The tiny European country of Luxembourg is about to make history by becoming the first state in Europe to legalize cannabis fully. The country already has legislation in place to roll out the new initiative, which is expected by the fall. Luxembourg’s Health Minister, Étienne Schneider spoke to Euronews about the latest moves. “After decades of repressive policies, we have acknowledged that this policy does not work,” he said. “So it’s time to change mindsets, change our concepts and try something else,” he added.
Due to the makeup of the coalition in the country at the moment, there is little doubt that the legislation will get full parliament approval within the coming months. Schneider made it clear that his country would not become like a “mini Amsterdam” as cannabis would only be legal for citizens and not for tourists. The Health Minister, who is also the Vice Premier, talked about his hope that the new legislation would act as a beacon for other European states in the wake of North American cannabis legalization.
“I hope that this Luxembourg initiative will also have a positive impact on the other countries of the European Union,” Schneider said. Last year, the government of Luxembourg agreed to legalize not only medical cannabis but also recreational. As soon as the new bill gets its final stamp, the government will begin to legalize everything from cultivation to consumption for Luxembourg’s citizens. Only those over the age of 18 will be entitled to purchase cannabis, and the whole supply chain will be regulated by the state to ensure the quality of product and safety.
The minister also spoke to the publication about the expected revenue from cannabis legalization in Luxembourg. As Schneider explained, “For the government, it is clear that all these sums will be reinvested as a priority in prevention, awareness, and care in the broad area of addiction.”
The Health Minister also spoke about “repressive drug policies” across the world in terms of cannabis prohibition which have not worked. “We have acknowledged that this policy does not work,” he said. “It did not meet expectations. So it’s time to change mindsets, change our concepts, and try something else. The Canadian model has also inspired Luxembourg, and it is this model that we will introduce,” he explained.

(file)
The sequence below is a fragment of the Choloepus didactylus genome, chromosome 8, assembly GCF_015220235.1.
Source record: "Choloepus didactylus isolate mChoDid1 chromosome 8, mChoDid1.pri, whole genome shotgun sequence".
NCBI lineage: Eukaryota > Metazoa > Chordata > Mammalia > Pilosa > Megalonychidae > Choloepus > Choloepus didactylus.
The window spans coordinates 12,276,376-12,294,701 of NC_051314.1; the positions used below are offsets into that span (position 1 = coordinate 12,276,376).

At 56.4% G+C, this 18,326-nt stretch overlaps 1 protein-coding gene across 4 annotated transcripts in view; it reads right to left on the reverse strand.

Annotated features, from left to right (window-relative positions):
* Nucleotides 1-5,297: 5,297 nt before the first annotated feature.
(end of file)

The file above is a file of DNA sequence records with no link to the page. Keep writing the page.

Similarly, the minister believes that the majority of the country’s citizens are for the move. “I do not see too many obstacles in Luxembourg’s society, considering the feedback we have had so far was rather positive. So I do not expect too much opposition from Luxembourg’s society, which is very progressive,” he said.
When Schneider was asked about how neighboring European states might react to the new laws, he explained that his country had no interest in meddling with other state’s politics. As he explained, “It is not a question of meddling in their national policy, but simply of discussing the observations, we have made in Luxembourg, which was also made in Canada, in certain states of the United States, which suggest that it might be interesting to think of new drug policy.”
With that said, Schneider also spoke openly about his wish that the new policy will influence other European states, “I hope that this Luxembourg initiative will also have a positive impact on the other countries in the European Union.”
Many Europeans have been waiting patiently while North America hurries to legalize cannabis. Many states in Europe, and indeed, countries across the globe are watching Canada very closely to see how well the full legalization of cannabis goes there. In time, one assumes, more states in Europe will adopt pro-cannabis policies. If not at the recreational level, at least at the medical level.
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